Portland: Transit Heroism in an Epic Snowstorm


Enough snow to almost paralyze Portland. Readers in Canada, Russia, and Scandinavia are invited to keep their comments to themselves. 🙂


Portland’s Gateway Transit Center at 8:30 AM on January 11, 2017. Everything working fine, considering. Rail moved at 4x the speed of an adjacent freeway studded with abandoned cars.

Portland woke up to about 9 inches (23 cm) of snow yesterday, with snow continuing to fall, and I had a chance to watch a bit of the transport situation.

Unfortunately, that morning I was booked to fly out to a client visit in Southern Oregon, so I had to do the ritual of going to the airport so that I would be there in the unlikely event our flight wasn’t canceled at the last minute. When I checked my options at 8 am, with snow still coming down hard, Lyft was nonexistent, Uber had a 20+ minute wait with 2.5x normal pricing, but a bus was coming soon.  I had a small adventure carrying a heavy suitcase through snowdrifts, but once on the bus everything was fine.  The driver even had to stop for a minute because he was running early.  Drop-down chains are great!

I connected to light rail, and because of snow operations I had to connect again within the light rail system, but it all worked fine.  Each station I visited had a friendly transit employee with a snow-shovel.  I got to the airport in about 1.2 times the usual travel time, faster than would have been possible by any other mode of transport.  By then, many freeways were partly blocked by abandoned cars, including some especially dimwitted truck drivers who thought they could get over our highest bridge without chains.

It was funny to hear some people grumbling, as though the snow were the transit agency’s fault or their staff weren’t obviously doing their best.  Remember, everyone who’s at work at 7 am in a snowstorm somehow got out of their houses at 4-5 AM.  Levels of heroism should not be underestimated.  Our agency, TriMet, did an amazing job. So, as you must do when you see staff working heroically, I sent a tweet:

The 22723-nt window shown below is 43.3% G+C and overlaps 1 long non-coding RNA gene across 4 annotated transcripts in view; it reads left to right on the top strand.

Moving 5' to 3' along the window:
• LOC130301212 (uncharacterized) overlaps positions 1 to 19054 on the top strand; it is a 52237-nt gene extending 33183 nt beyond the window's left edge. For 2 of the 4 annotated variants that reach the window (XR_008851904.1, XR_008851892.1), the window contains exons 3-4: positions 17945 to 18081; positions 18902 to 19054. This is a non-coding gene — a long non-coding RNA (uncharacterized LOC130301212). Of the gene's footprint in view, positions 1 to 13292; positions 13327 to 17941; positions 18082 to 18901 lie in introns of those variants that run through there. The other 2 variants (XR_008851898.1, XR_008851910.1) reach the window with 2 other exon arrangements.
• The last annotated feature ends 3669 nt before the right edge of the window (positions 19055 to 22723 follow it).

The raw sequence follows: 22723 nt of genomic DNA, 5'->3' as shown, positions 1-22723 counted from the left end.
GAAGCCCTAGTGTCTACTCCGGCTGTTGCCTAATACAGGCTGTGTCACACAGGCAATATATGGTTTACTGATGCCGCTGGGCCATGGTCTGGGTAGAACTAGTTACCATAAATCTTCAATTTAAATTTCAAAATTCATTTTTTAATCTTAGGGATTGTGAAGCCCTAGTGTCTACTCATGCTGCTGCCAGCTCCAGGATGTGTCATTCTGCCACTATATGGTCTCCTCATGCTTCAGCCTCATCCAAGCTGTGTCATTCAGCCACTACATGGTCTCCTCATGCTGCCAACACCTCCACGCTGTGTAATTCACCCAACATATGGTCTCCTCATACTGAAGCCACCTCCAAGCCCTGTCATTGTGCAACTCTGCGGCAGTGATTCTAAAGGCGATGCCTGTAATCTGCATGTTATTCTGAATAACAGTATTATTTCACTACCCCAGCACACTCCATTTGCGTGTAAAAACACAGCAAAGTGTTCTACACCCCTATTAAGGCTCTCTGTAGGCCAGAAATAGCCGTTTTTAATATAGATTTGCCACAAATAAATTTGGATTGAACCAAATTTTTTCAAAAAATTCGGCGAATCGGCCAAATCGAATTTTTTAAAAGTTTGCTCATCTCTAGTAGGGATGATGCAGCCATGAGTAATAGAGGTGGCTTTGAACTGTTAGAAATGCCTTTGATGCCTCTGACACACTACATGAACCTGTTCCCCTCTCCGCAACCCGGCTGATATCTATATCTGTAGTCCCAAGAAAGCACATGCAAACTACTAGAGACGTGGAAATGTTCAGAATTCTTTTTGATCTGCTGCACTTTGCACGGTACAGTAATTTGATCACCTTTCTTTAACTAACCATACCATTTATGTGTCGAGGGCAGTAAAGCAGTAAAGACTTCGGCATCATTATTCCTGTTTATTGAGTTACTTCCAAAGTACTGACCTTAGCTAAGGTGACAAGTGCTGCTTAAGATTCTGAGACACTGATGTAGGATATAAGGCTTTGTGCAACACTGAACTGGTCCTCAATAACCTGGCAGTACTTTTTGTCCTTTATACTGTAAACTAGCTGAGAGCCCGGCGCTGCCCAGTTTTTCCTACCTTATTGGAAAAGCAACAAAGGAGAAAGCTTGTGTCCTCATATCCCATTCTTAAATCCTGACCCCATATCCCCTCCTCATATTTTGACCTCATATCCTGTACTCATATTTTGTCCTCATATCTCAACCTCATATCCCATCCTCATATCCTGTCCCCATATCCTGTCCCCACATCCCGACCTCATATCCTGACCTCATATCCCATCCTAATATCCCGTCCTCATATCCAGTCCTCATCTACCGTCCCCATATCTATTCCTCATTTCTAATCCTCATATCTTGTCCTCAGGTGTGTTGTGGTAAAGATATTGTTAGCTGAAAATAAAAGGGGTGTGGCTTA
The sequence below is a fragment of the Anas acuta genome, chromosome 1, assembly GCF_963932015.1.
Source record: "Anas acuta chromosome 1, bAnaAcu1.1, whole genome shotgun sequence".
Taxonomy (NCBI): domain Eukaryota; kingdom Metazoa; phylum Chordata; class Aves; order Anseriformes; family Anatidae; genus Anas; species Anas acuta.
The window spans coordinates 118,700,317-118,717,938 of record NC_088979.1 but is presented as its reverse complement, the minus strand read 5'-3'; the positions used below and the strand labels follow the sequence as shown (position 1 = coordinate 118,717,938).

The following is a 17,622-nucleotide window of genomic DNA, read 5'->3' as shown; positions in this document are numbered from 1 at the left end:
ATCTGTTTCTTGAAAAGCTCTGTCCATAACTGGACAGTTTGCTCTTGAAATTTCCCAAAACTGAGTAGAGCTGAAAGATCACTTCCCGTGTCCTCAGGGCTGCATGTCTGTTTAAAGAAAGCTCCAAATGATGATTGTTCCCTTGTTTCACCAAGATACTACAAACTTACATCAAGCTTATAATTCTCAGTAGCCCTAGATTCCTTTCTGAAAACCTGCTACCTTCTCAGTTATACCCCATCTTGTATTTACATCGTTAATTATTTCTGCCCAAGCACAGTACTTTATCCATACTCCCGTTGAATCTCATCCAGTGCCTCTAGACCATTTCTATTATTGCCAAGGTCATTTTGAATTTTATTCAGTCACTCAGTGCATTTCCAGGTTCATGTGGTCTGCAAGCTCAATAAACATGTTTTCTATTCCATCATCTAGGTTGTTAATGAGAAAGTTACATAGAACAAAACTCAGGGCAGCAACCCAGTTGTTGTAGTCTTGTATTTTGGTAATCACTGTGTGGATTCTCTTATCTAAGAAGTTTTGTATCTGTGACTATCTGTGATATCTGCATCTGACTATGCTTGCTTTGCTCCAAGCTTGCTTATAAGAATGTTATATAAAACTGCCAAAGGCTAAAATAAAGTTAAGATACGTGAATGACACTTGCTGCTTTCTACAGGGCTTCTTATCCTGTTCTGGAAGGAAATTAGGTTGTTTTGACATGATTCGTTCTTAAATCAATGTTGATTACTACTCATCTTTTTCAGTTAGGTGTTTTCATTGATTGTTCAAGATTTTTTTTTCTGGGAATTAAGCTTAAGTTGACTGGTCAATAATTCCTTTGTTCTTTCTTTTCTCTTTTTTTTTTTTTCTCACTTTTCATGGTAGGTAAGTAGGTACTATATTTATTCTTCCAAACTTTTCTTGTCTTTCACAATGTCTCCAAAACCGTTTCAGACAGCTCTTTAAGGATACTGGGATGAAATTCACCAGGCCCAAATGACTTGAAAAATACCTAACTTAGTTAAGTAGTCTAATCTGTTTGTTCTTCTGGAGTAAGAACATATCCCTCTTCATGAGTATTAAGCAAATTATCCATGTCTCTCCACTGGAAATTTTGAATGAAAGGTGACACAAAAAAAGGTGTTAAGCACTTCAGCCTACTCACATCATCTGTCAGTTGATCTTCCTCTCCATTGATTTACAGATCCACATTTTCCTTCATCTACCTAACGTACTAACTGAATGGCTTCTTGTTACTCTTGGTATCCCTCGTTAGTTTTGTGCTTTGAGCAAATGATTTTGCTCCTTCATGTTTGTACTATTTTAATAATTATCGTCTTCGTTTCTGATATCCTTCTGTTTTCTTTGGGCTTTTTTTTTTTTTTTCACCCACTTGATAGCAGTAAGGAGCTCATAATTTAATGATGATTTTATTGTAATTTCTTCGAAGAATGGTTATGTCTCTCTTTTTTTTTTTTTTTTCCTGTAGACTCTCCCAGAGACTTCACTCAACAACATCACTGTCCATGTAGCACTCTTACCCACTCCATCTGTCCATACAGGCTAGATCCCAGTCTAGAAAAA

Of course, it was not so easy for everyone.  The transit agency had pre-designed “snow routes” for buses that avoided most steep hills.  (If you live on a hill, this is a “feature” of your location choice!)  Trees were an issue; some trees bowing under the snow touched the catenary of the light rail and streetcar downtown, shutting them down for a while.  “Only so many arborists,” @pdxstreetcar tweeted sensibly.  (Another city might cut down trees that presented this risk, but you just don’t do that in Portland.)

So we got what you expect.  We had made some local value judgments (not cutting down trees) that reflected our values but caused some trouble yesterday.  Most people accepted that consequence of their values.  And the transit agency staff really were amazing. In situations like this, I make a point of thanking every transit or city employee that I meet.  On a snowy morning, a good greeting is: “Hey, I realize you got out here at 5 AM, and I really appreciate it.”  Adjust to taste, but don’t say nothing.  And as studies of gratitude have shown, this will actually help you feel better about your own inconveniences.

Finally, do not use the words “apocalypse” and “armaggedon.”  Your parents and grandparents got through snowstorms without needing those words, so they mark you as a hysterical kid.  Those words should be reserved for nuclear war, the Rapture, climate-induced civilizational collapse, and snow for those thin-skinned drama-queens in Seattle.

8 Responses to Portland: Transit Heroism in an Epic Snowstorm

  1. Jeff Wegerson January 12, 2017 at 3:16 pm #